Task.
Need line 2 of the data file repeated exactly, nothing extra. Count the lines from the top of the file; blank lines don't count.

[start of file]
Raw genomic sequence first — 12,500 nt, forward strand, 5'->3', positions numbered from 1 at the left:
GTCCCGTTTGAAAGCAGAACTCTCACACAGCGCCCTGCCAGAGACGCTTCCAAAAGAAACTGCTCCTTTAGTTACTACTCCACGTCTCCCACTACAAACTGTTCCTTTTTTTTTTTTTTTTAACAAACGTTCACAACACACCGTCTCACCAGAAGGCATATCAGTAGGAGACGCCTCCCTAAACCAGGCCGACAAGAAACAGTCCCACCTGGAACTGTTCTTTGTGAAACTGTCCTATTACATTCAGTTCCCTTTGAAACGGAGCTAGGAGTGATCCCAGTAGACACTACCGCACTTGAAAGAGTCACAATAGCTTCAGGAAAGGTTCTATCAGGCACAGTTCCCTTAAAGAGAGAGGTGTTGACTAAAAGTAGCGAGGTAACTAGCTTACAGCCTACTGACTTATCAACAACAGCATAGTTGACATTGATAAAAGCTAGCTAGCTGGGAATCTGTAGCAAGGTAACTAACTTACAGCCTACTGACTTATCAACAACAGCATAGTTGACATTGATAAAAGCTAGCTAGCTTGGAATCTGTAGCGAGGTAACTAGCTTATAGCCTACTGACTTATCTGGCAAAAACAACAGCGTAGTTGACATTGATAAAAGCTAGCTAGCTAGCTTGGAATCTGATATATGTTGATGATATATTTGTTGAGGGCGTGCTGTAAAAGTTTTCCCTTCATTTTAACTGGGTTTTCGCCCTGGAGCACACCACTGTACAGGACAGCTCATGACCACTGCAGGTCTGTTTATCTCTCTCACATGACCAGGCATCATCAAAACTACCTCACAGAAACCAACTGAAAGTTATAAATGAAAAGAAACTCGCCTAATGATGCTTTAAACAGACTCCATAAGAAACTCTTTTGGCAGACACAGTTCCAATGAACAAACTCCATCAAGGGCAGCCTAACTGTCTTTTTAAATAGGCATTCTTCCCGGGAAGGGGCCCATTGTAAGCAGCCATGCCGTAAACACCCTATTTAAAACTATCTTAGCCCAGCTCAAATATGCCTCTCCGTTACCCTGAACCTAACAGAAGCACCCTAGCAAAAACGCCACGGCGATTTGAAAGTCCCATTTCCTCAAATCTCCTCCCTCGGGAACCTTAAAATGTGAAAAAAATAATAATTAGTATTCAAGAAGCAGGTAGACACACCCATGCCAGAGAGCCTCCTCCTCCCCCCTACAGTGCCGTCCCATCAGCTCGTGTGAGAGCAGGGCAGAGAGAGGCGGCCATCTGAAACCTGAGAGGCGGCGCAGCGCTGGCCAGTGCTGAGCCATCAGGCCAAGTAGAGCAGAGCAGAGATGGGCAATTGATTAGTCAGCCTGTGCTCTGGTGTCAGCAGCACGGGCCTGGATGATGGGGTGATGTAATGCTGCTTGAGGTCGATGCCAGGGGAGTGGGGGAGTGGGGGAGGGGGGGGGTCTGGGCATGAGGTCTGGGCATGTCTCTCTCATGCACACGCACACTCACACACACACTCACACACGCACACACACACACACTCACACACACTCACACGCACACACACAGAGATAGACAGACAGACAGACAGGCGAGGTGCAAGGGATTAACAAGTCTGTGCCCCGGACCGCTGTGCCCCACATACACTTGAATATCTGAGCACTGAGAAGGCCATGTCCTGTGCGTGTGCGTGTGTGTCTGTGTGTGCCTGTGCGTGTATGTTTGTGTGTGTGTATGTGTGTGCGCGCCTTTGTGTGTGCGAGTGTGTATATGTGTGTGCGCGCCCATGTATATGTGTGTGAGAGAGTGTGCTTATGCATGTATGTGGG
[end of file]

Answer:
GTCCCGTTTGAAAGCAGAACTCTCACACAGCGCCCTGCCAGAGACGCTTCCAAAAGAAACTGCTCCTTTAGTTACTACTCCACGTCTCCCACTACAAACTGTTCCTTTTTTTTTTTTTTTTAACAAACGTTCACAACACACCGTCTCACCAGAAGGCATATCAGTAGGAGACGCCTCCCTAAACCAGGCCGACAAGAAACAGTCCCACCTGGAACTGTTCTTTGTGAAACTGTCCTATTACATTCAGTTCCCTTTGAAACGGAGCTAGGAGTGATCCCAGTAGACACTACCGCACTTGAAAGAGTCACAATAGCTTCAGGAAAGGTTCTATCAGGCACAGTTCCCTTAAAGAGAGAGGTGTTGACTAAAAGTAGCGAGGTAACTAGCTTACAGCCTACTGACTTATCAACAACAGCATAGTTGACATTGATAAAAGCTAGCTAGCTGGGAATCTGTAGCAAGGTAACTAACTTACAGCCTACTGACTTATCAACAACAGCATAGTTGACATTGATAAAAGCTAGCTAGCTTGGAATCTGTAGCGAGGTAACTAGCTTATAGCCTACTGACTTATCTGGCAAAAACAACAGCGTAGTTGACATTGATAAAAGCTAGCTAGCTAGCTTGGAATCTGATATATGTTGATGATATATTTGTTGAGGGCGTGCTGTAAAAGTTTTCCCTTCATTTTAACTGGGTTTTCGCCCTGGAGCACACCACTGTACAGGACAGCTCATGACCACTGCAGGTCTGTTTATCTCTCTCACATGACCAGGCATCATCAAAACTACCTCACAGAAACCAACTGAAAGTTATAAATGAAAAGAAACTCGCCTAATGATGCTTTAAACAGACTCCATAAGAAACTCTTTTGGCAGACACAGTTCCAATGAACAAACTCCATCAAGGGCAGCCTAACTGTCTTTTTAAATAGGCATTCTTCCCGGGAAGGGGCCCATTGTAAGCAGCCATGCCGTAAACACCCTATTTAAAACTATCTTAGCCCAGCTCAAATATGCCTCTCCGTTACCCTGAACCTAACAGAAGCACCCTAGCAAAAACGCCACGGCGATTTGAAAGTCCCATTTCCTCAAATCTCCTCCCTCGGGAACCTTAAAATGTGAAAAAAATAATAATTAGTATTCAAGAAGCAGGTAGACACACCCATGCCAGAGAGCCTCCTCCTCCCCCCTACAGTGCCGTCCCATCAGCTCGTGTGAGAGCAGGGCAGAGAGAGGCGGCCATCTGAAACCTGAGAGGCGGCGCAGCGCTGGCCAGTGCTGAGCCATCAGGCCAAGTAGAGCAGAGCAGAGATGGGCAATTGATTAGTCAGCCTGTGCTCTGGTGTCAGCAGCACGGGCCTGGATGATGGGGTGATGTAATGCTGCTTGAGGTCGATGCCAGGGGAGTGGGGGAGTGGGGGAGGGGGGGGGTCTGGGCATGAGGTCTGGGCATGTCTCTCTCATGCACACGCACACTCACACACACACTCACACACGCACACACACACACACTCACACACACTCACACGCACACACACAGAGATAGACAGACAGACAGACAGGCGAGGTGCAAGGGATTAACAAGTCTGTGCCCCGGACCGCTGTGCCCCACATACACTTGAATATCTGAGCACTGAGAAGGCCATGTCCTGTGCGTGTGCGTGTGTGTCTGTGTGTGCCTGTGCGTGTATGTTTGTGTGTGTGTATGTGTGTGCGCGCCTTTGTGTGTGCGAGTGTGTATATGTGTGTGCGCGCCCATGTATATGTGTGTGAGAGAGTGTGCTTATGCATGTATGTGGG